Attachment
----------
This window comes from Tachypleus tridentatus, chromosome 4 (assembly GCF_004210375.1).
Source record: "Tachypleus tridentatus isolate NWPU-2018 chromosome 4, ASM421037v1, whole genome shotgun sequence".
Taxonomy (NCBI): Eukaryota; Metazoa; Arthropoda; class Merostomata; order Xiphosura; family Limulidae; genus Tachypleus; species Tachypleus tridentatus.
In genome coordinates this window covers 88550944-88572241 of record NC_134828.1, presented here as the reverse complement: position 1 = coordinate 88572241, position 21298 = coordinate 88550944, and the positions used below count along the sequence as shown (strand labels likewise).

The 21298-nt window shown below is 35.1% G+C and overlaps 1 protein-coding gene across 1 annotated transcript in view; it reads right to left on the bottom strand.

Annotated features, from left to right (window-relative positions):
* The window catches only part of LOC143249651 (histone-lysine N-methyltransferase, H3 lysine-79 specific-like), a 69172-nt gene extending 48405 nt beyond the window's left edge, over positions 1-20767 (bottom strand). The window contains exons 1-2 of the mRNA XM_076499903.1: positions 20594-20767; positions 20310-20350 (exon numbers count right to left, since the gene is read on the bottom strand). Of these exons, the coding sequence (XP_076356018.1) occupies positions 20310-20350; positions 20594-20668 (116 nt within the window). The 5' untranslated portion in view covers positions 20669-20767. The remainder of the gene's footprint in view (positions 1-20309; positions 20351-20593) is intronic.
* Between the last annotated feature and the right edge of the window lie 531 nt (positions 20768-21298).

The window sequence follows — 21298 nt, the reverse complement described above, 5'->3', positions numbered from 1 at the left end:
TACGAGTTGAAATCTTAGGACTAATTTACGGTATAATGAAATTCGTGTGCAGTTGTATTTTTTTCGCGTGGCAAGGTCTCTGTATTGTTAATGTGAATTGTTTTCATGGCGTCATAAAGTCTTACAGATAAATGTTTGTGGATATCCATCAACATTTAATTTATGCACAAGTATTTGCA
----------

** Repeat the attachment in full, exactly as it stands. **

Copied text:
This window comes from Tachypleus tridentatus, chromosome 4 (assembly GCF_004210375.1).
Source record: "Tachypleus tridentatus isolate NWPU-2018 chromosome 4, ASM421037v1, whole genome shotgun sequence".
Taxonomy (NCBI): Eukaryota; Metazoa; Arthropoda; class Merostomata; order Xiphosura; family Limulidae; genus Tachypleus; species Tachypleus tridentatus.
In genome coordinates this window covers 88550944-88572241 of record NC_134828.1, presented here as the reverse complement: position 1 = coordinate 88572241, position 21298 = coordinate 88550944, and the positions used below count along the sequence as shown (strand labels likewise).

The 21298-nt window shown below is 35.1% G+C and overlaps 1 protein-coding gene across 1 annotated transcript in view; it reads right to left on the bottom strand.

Annotated features, from left to right (window-relative positions):
* The window catches only part of LOC143249651 (histone-lysine N-methyltransferase, H3 lysine-79 specific-like), a 69172-nt gene extending 48405 nt beyond the window's left edge, over positions 1-20767 (bottom strand). The window contains exons 1-2 of the mRNA XM_076499903.1: positions 20594-20767; positions 20310-20350 (exon numbers count right to left, since the gene is read on the bottom strand). Of these exons, the coding sequence (XP_076356018.1) occupies positions 20310-20350; positions 20594-20668 (116 nt within the window). The 5' untranslated portion in view covers positions 20669-20767. The remainder of the gene's footprint in view (positions 1-20309; positions 20351-20593) is intronic.
* Between the last annotated feature and the right edge of the window lie 531 nt (positions 20768-21298).

The window sequence follows — 21298 nt, the reverse complement described above, 5'->3', positions numbered from 1 at the left end:
TACGAGTTGAAATCTTAGGACTAATTTACGGTATAATGAAATTCGTGTGCAGTTGTATTTTTTTCGCGTGGCAAGGTCTCTGTATTGTTAATGTGAATTGTTTTCATGGCGTCATAAAGTCTTACAGATAAATGTTTGTGGATATCCATCAACATTTAATTTATGCACAAGTATTTGCA